Windows 10: The Good…and the Ugly

I recently upgraded my home desktop to Windows 10 from the abomination that was Windows 8.1. In my almost two weeks-ish with the new OS, I’ve had a few thoughts.

Number one, it’s been a fantastic improvement over 8 & 8.1. The start menu is, as you’ve probably heard, restored to it’s rightful locale, but it’s not the same greatest-hits version we loved in Windows 7. At least it’s not 8.1’s cop-out of a “start button” that just sent you to the acid-trip of a start screen.

Compatibility has been fine, with only my CPU cooler’s LED light software not working after the upgrade. This isn’t a big deal, since who the fuck cares that much about LED lights. Personally, I wish there was a simple OFF setting. In terms of actually useful software, I’ve had zero issues with any of it. Even the perpetually bitchy Cisco AnyConnect VPN client seems to be working with very little of it’s usual kinks.

So what is there to hate about Windows 10? Really very little. However, what little there is to hate is fairly important, at least to me. Windows 10 is Microsoft’s first foray into “Windows as a Service.” An all-encompassing platform—most likely for very low cost or free later in it’s maturation—from which desktop, laptop, tablet, and mobile devices can run from…and consume content.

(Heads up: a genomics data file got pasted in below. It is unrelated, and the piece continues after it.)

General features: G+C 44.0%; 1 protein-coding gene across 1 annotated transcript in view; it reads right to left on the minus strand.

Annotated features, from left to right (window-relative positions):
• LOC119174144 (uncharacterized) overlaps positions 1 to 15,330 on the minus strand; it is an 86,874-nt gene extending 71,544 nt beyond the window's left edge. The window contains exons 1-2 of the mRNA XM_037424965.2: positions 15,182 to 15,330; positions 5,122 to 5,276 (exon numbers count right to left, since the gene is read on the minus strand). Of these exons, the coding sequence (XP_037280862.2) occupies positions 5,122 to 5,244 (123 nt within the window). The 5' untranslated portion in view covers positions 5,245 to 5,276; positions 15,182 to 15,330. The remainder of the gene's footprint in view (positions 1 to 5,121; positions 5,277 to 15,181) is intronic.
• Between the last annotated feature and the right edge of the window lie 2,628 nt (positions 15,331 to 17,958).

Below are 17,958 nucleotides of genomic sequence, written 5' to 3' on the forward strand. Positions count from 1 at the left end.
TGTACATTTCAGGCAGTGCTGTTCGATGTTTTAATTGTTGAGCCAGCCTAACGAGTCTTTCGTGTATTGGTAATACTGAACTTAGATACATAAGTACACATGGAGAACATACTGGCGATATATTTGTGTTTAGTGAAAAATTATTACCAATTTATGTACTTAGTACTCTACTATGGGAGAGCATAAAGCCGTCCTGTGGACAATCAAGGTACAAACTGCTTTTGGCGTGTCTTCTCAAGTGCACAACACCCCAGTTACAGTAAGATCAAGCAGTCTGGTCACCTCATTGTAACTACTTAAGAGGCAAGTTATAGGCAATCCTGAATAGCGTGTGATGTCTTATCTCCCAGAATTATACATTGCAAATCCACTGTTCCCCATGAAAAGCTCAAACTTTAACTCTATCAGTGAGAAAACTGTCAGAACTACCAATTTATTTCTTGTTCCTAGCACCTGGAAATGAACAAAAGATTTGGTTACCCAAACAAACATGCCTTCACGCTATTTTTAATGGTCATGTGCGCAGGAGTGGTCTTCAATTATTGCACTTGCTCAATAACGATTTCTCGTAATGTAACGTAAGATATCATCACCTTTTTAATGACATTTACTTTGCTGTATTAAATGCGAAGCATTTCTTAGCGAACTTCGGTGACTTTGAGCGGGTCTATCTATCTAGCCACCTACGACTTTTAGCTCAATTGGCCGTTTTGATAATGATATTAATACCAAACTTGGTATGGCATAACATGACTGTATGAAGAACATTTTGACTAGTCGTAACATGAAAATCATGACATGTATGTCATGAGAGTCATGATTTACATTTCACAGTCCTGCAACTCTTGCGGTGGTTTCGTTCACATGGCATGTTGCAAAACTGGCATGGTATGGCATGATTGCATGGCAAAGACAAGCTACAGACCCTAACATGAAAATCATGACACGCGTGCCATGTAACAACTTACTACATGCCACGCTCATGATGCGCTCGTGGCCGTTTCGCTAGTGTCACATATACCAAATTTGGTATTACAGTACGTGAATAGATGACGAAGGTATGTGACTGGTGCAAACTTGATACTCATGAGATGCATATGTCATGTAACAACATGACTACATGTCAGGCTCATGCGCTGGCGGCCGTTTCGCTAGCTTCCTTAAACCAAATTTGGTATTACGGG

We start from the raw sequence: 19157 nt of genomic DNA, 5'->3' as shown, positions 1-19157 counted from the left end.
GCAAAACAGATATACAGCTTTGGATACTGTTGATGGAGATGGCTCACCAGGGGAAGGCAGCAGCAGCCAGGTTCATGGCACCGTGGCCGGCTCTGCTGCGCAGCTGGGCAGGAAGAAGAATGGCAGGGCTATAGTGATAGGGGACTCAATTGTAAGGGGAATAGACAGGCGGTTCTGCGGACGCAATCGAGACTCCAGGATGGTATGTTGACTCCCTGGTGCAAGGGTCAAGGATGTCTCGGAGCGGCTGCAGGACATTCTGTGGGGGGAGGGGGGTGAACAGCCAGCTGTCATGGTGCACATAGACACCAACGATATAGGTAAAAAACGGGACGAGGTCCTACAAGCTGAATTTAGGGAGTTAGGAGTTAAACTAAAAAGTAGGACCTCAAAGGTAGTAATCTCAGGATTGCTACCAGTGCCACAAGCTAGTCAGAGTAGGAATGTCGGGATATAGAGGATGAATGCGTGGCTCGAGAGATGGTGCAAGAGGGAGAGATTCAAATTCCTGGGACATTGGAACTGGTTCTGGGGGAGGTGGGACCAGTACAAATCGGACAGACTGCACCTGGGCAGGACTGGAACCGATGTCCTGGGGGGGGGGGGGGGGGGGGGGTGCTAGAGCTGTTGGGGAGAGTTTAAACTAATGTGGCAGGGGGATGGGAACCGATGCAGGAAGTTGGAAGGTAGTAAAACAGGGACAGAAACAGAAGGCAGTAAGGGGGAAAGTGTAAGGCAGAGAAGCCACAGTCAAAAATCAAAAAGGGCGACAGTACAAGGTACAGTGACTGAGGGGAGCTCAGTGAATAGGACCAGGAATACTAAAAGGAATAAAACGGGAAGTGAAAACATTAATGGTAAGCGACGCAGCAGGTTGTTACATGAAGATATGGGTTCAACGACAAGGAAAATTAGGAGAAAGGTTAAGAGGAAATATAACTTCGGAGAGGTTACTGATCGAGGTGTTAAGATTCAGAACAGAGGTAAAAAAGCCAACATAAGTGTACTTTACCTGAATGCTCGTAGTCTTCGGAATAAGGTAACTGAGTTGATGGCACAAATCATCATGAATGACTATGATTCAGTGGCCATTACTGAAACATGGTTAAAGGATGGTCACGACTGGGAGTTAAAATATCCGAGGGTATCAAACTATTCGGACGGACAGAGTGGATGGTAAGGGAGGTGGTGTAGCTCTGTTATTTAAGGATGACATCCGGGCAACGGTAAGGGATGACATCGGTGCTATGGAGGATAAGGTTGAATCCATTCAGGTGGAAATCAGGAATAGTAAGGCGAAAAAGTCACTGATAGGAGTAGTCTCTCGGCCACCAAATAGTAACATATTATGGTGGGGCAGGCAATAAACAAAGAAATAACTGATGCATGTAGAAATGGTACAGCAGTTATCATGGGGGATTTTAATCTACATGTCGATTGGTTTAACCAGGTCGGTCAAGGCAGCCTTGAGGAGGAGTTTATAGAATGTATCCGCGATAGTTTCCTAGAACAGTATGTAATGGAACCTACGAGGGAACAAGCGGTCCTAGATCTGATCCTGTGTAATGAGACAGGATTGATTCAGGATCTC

That’s the thing. In Windows 8, you see a teeny-tiny inkling of this new direction in the “Windows Store” and its hedged garden of apps. Now, in Windows 10, we’re seeing this garden has had a bit more acreage tilled into it. The taskbar search now includes Bing results, along with saving and reporting searches to Microsoft for better targeting while muddling your local file and application searches. Cortana, the new voice-controlled Siri-like personal assistant named after Master Chief’s sidekick in the Halo series, caters to your whims while directing you to the hedged garden and whispering sweet nothings about your searches in Microsoft’s ear. The new web browser, Microsoft Edge, is leaps and bounds better than the outgoing Internet Explorer. However, it’s profound lack of plugin and settings import features make it feel very much like a browser on training wheels.

In other words, although the new Windows platform appears to so far be rock solid, it’s becoming apparent that Microsoft wants Windows to go beyond a simple operating system into the realm of a sales platform. And with their new free upgrade model, who could blame them? They’re a corporation that reports to shareholders. Shareholders need teh munnehs. For things that require Windows, I’m more than happy to use Windows 10. For anything else, I’ll stick to Debian on my trusty old Lappy.